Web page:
News

Emergency Management receives grant for purchase of Stop the Bleed kits

Public encouraged to take a course and get certified to be ready in case of potential disaster

GTNS photo by Gretchen Teske

Stop the Bleed kits were purchased by Washington County Emergency Management and distributed to local emergency and school personnel.
GTNS photo by Gretchen Teske Stop the Bleed kits were purchased by Washington County Emergency Management and distributed to local emergency and school personnel.
/

Washington County Emergency Management is trying to prepare for any disaster by stocking local schools and emergency officials with Stop the Bleed kits.

The kits are vacuum sealed with everything needed - gloves, gauze, a tourniquet - to stop a bleed and potentially save a life. Washington County Emergency Management Coordinator Marissa Reisen said the kits were made possible through several grants.

“The health care coalition that we’re in identified these kits as a need within the local communities. The Stop the Bleed program (has) a big push behind it right now. The premise is, especially in a mass-casualty incident, the number of people who are dying are not dying as a result of the wound itself, they’re dying because it’s taking so long to get help because there are so many people injured and limited resources that they’re just bleeding out. So if we can teach as many people as possible, our responders, teachers, the public, how to stop the bleed, that’s going to save a lot of lives,” she said.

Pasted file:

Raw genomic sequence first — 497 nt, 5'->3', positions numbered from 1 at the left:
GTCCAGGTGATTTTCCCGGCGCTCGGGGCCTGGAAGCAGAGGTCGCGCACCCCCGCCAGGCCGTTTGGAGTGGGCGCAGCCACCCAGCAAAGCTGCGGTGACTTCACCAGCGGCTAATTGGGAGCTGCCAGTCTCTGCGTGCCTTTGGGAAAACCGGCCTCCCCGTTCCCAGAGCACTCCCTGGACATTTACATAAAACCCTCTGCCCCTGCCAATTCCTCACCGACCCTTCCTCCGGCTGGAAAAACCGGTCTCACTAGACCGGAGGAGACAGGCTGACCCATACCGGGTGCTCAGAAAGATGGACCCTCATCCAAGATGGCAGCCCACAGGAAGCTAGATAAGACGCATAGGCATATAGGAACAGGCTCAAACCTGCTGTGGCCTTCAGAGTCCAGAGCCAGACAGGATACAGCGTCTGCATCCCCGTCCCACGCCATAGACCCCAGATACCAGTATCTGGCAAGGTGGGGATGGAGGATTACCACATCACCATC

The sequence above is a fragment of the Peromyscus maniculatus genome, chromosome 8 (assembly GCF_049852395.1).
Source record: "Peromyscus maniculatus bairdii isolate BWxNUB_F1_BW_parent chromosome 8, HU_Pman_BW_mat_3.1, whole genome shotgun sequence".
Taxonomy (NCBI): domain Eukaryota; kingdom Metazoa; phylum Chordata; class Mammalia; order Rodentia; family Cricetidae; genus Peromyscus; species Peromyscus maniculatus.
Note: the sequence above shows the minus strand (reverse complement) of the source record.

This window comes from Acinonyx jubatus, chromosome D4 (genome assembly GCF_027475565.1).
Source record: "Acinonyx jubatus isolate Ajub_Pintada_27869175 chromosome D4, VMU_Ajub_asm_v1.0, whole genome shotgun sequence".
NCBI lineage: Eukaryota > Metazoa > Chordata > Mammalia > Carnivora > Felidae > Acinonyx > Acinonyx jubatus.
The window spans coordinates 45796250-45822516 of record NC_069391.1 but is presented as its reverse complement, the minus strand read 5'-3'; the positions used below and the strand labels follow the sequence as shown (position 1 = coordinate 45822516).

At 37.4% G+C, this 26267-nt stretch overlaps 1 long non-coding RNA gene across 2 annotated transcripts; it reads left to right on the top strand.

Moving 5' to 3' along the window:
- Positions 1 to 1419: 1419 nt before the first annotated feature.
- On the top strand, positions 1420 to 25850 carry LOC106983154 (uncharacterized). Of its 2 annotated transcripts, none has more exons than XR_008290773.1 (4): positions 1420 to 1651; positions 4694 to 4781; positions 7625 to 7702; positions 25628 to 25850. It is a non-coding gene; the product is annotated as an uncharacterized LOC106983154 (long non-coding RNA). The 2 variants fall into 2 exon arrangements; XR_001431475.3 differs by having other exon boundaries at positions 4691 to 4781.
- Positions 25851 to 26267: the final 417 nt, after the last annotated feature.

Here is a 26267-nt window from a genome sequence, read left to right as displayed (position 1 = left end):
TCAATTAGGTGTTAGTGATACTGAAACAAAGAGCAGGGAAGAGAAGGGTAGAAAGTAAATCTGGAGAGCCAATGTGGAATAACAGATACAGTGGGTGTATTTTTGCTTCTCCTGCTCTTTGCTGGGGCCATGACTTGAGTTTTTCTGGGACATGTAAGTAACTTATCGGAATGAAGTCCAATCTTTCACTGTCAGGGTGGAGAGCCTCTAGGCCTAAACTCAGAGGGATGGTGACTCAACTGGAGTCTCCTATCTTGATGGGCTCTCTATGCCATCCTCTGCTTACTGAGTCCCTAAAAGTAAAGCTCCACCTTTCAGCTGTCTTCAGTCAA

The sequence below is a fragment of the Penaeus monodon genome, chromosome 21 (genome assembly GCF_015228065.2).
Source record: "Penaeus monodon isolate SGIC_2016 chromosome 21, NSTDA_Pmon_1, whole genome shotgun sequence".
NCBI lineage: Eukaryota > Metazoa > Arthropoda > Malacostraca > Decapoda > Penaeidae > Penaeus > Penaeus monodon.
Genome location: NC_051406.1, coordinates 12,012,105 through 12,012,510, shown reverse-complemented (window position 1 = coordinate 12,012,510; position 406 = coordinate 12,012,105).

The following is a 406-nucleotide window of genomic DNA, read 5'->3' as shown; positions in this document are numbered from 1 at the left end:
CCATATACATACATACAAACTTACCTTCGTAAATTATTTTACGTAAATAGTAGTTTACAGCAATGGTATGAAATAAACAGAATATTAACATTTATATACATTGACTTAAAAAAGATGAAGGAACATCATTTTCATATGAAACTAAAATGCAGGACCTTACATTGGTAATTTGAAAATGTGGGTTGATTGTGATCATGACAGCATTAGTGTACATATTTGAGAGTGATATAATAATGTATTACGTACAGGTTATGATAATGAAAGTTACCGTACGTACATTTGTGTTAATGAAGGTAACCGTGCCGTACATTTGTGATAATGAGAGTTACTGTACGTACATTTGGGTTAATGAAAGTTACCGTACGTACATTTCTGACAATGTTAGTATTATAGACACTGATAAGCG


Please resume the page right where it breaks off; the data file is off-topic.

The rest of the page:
Because the kits come at a price of $60 apiece, they are not purchased in bulk often. Through grants, Reisen said the department was able to purchase two for every fire department and one for every school in the county.

Reisen feels it’s important to get these kits into, not only the hands of emergency personnel, but also the public because knowledge is power in times of trouble.

“In this day and age, you never know where you might be that there could be an incident,” she said. “It’s similar to CPR: the more people who have training, the better off everybody is. It’s not hard, it’s just having the knowledge and the confidence to know what you’re doing.”

She said the premise of the Stop the Bleed program is to pack the wound. The hourlong class it takes to become certified shows people what it takes to pack the wound and potentially save a life. She recommends the class to anyone who might be interested because that could potentially be all that is needed to prevent a death.

“If you have knowledge, you can help and save a life or two or three. It’s one of the realities of living in rural Iowa. There’s a time delay in first response, so the better prepared individuals are, the better off we all are,” she said.

Classes for individual registrees will be offered at a later time, but anyone wishing to sign up a group for a Stop the Bleed class can contact emergency management at: 319-653-7794.